America: State of a Nation
With discussion of Brexit as present in our lives as the air we breathe, and as the Trump Presidency attracts more controversy with each passing week, the last thing you might want to watch is a film about politics, let alone a whole programme that focuses on US political life. But as Jason Reitman’s The Front Runner and Adam McKay’s Vice show, witnessing history repeating can be the perfect remedy for our ‘end of days’ cultural climate.
Politics has played a significant role both on and behind the Hollywood screen. A cursory interest in the US Presidential election reveals how much candidates – particularly democratic nominees – attempt to win favour in Tinseltown. But films about the political machinations of Washington have long held interest for filmmakers, going all the way back to the silent days of cinema. Most notable – and reviled – among these early titles is D.W. Griffith’s The Birth of a Nation (1915).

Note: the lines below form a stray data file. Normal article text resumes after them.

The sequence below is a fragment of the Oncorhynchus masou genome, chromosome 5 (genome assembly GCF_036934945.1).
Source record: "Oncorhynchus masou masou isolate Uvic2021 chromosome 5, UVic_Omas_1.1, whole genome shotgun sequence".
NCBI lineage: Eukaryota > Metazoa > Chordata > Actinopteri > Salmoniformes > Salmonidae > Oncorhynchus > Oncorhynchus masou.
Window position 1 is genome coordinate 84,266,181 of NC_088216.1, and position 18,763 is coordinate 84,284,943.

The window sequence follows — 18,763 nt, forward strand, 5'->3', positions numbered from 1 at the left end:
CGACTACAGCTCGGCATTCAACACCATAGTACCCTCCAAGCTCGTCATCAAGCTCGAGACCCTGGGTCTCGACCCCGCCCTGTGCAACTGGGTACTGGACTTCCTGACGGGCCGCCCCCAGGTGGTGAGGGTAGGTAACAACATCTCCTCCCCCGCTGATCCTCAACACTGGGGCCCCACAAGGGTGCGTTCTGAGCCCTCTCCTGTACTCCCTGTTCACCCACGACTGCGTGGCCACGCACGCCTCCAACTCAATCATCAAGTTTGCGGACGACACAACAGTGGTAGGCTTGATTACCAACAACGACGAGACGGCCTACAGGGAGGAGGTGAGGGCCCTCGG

A revolutionary film in terms of the development of classical Hollywood cinema, introducing shooting and editing techniques that we now take for granted when watching a film, it presented audiences with a revisionist history of the American Civil War, with the South winning, blacks remaining enslaved and the Ku Klux Klan portrayed as heroic saviours of white women and American life. It introduced the image of the burning cross – they only began to appear in real life in the years following the film’s release – and was responsible for breathing life into the near-moribund Klan.